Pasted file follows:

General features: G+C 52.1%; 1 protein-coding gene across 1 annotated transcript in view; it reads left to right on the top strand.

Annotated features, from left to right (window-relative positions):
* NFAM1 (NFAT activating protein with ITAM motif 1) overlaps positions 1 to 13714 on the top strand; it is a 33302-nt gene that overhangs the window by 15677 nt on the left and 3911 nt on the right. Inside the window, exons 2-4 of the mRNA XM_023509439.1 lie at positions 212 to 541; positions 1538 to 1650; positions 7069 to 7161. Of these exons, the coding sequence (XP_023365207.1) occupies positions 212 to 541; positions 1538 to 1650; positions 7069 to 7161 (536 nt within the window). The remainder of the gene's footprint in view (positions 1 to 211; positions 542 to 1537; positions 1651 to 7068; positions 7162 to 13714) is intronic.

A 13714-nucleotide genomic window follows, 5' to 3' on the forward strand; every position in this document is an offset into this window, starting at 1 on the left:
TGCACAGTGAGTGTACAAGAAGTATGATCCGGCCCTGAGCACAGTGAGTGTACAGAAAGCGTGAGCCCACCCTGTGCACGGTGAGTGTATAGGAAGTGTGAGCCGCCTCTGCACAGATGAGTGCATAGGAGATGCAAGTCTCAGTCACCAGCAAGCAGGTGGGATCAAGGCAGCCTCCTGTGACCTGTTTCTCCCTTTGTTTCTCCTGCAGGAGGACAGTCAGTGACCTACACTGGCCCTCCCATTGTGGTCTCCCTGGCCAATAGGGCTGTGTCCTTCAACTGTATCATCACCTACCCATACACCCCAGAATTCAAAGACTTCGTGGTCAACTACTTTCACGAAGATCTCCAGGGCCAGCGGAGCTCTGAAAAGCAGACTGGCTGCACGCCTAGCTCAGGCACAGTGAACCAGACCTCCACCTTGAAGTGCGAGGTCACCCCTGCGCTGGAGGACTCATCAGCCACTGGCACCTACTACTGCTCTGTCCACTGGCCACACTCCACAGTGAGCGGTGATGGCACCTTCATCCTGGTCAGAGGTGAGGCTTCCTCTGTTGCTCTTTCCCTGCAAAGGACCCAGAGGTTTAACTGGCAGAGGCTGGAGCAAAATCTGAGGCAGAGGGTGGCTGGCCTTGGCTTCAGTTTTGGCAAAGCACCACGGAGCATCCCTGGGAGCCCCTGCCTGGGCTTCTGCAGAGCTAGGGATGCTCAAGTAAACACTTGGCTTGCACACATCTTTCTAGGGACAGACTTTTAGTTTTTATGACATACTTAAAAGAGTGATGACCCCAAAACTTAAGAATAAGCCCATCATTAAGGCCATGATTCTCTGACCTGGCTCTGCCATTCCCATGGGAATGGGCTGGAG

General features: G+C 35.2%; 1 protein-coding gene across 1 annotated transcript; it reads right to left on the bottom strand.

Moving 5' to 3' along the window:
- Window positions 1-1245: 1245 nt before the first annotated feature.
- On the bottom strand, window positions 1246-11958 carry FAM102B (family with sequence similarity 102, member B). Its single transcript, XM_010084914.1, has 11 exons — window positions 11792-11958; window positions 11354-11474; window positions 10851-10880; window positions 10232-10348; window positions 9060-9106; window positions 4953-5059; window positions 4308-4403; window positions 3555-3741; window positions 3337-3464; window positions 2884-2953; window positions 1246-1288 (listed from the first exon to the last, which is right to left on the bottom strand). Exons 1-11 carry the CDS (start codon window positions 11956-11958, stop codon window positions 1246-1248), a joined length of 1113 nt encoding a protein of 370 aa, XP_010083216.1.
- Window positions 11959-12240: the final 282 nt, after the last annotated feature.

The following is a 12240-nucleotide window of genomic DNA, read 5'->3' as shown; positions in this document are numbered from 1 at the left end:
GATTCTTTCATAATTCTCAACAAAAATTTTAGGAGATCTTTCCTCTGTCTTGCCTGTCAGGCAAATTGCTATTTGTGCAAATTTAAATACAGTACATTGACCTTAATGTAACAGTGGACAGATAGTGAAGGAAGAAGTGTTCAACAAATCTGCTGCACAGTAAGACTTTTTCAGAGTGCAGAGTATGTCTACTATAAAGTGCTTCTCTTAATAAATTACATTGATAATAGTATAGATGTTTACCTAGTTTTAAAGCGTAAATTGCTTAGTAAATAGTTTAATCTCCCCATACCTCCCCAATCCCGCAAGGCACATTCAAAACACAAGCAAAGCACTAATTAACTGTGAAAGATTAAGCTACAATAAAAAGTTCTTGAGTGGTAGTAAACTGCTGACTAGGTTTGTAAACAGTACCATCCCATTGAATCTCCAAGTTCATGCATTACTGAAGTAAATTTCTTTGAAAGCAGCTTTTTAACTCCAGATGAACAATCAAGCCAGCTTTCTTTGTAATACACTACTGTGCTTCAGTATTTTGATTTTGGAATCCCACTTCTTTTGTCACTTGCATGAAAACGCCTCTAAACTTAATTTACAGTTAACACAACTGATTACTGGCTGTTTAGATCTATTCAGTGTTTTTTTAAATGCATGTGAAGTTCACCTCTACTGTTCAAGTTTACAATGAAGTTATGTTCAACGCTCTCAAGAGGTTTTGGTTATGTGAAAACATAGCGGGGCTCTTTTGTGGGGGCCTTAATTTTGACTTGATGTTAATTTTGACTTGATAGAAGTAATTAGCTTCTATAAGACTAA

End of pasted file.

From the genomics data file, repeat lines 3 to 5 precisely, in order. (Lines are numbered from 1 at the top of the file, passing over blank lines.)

* NFAM1 (NFAT activating protein with ITAM motif 1) overlaps positions 1 to 13714 on the top strand; it is a 33302-nt gene that overhangs the window by 15677 nt on the left and 3911 nt on the right. Inside the window, exons 2-4 of the mRNA XM_023509439.1 lie at positions 212 to 541; positions 1538 to 1650; positions 7069 to 7161. Of these exons, the coding sequence (XP_023365207.1) occupies positions 212 to 541; positions 1538 to 1650; positions 7069 to 7161 (536 nt within the window). The remainder of the gene's footprint in view (positions 1 to 211; positions 542 to 1537; positions 1651 to 7068; positions 7162 to 13714) is intronic.

A 13714-nucleotide genomic window follows, 5' to 3' on the forward strand; every position in this document is an offset into this window, starting at 1 on the left:
TGCACAGTGAGTGTACAAGAAGTATGATCCGGCCCTGAGCACAGTGAGTGTACAGAAAGCGTGAGCCCACCCTGTGCACGGTGAGTGTATAGGAAGTGTGAGCCGCCTCTGCACAGATGAGTGCATAGGAGATGCAAGTCTCAGTCACCAGCAAGCAGGTGGGATCAAGGCAGCCTCCTGTGACCTGTTTCTCCCTTTGTTTCTCCTGCAGGAGGACAGTCAGTGACCTACACTGGCCCTCCCATTGTGGTCTCCCTGGCCAATAGGGCTGTGTCCTTCAACTGTATCATCACCTACCCATACACCCCAGAATTCAAAGACTTCGTGGTCAACTACTTTCACGAAGATCTCCAGGGCCAGCGGAGCTCTGAAAAGCAGACTGGCTGCACGCCTAGCTCAGGCACAGTGAACCAGACCTCCACCTTGAAGTGCGAGGTCACCCCTGCGCTGGAGGACTCATCAGCCACTGGCACCTACTACTGCTCTGTCCACTGGCCACACTCCACAGTGAGCGGTGATGGCACCTTCATCCTGGTCAGAGGTGAGGCTTCCTCTGTTGCTCTTTCCCTGCAAAGGACCCAGAGGTTTAACTGGCAGAGGCTGGAGCAAAATCTGAGGCAGAGGGTGGCTGGCCTTGGCTTCAGTTTTGGCAAAGCACCACGGAGCATCCCTGGGAGCCCCTGCCTGGGCTTCTGCAGAGCTAGGGATGCTCAAGTAAACACTTGGCTTGCACACATCTTTCTAGGGACAGACTTTTAGTTTTTATGACATACTTAAAAGAGTGATGACCCCAAAACTTAAGAATAAGCCCATCATTAAGGCCATGATTCTCTGACCTGGCTCTGCCATTCCCATGGGAATGGGCTGGAG